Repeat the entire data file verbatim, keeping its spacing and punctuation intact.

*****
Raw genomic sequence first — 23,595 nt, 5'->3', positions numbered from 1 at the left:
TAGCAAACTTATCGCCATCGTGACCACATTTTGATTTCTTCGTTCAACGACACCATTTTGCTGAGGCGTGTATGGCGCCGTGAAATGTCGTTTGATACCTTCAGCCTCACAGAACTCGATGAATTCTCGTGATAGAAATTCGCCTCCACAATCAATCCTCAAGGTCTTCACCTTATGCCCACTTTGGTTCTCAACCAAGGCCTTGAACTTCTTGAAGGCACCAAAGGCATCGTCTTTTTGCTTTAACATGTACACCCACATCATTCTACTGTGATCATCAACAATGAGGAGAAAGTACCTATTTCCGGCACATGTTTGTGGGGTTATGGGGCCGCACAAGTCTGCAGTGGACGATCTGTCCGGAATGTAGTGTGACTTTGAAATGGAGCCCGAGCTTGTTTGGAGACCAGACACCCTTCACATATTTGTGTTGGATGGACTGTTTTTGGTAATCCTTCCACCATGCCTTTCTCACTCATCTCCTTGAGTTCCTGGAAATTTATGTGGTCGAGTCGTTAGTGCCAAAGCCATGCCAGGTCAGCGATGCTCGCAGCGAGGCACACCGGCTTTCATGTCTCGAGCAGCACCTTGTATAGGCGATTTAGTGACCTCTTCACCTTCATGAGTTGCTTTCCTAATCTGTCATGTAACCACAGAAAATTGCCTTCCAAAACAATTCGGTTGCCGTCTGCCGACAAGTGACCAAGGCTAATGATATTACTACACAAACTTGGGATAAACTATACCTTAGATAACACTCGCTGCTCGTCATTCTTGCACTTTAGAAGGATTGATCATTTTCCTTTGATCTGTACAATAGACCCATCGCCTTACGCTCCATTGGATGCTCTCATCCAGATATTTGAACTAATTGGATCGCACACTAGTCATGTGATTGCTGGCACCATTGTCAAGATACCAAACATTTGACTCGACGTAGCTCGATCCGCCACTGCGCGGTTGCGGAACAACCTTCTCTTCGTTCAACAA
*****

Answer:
Raw genomic sequence first — 23,595 nt, 5'->3', positions numbered from 1 at the left:
TAGCAAACTTATCGCCATCGTGACCACATTTTGATTTCTTCGTTCAACGACACCATTTTGCTGAGGCGTGTATGGCGCCGTGAAATGTCGTTTGATACCTTCAGCCTCACAGAACTCGATGAATTCTCGTGATAGAAATTCGCCTCCACAATCAATCCTCAAGGTCTTCACCTTATGCCCACTTTGGTTCTCAACCAAGGCCTTGAACTTCTTGAAGGCACCAAAGGCATCGTCTTTTTGCTTTAACATGTACACCCACATCATTCTACTGTGATCATCAACAATGAGGAGAAAGTACCTATTTCCGGCACATGTTTGTGGGGTTATGGGGCCGCACAAGTCTGCAGTGGACGATCTGTCCGGAATGTAGTGTGACTTTGAAATGGAGCCCGAGCTTGTTTGGAGACCAGACACCCTTCACATATTTGTGTTGGATGGACTGTTTTTGGTAATCCTTCCACCATGCCTTTCTCACTCATCTCCTTGAGTTCCTGGAAATTTATGTGGTCGAGTCGTTAGTGCCAAAGCCATGCCAGGTCAGCGATGCTCGCAGCGAGGCACACCGGCTTTCATGTCTCGAGCAGCACCTTGTATAGGCGATTTAGTGACCTCTTCACCTTCATGAGTTGCTTTCCTAATCTGTCATGTAACCACAGAAAATTGCCTTCCAAAACAATTCGGTTGCCGTCTGCCGACAAGTGACCAAGGCTAATGATATTACTACACAAACTTGGGATAAACTATACCTTAGATAACACTCGCTGCTCGTCATTCTTGCACTTTAGAAGGATTGATCATTTTCCTTTGATCTGTACAATAGACCCATCGCCTTACGCTCCATTGGATGCTCTCATCCAGATATTTGAACTAATTGGATCGCACACTAGTCATGTGATTGCTGGCACCATTGTCAAGATACCAAACATTTGACTCGACGTAGCTCGATCCGCCACTGCGCGGTTGCGGAACAACCTTCTCTTCGTTCAACAA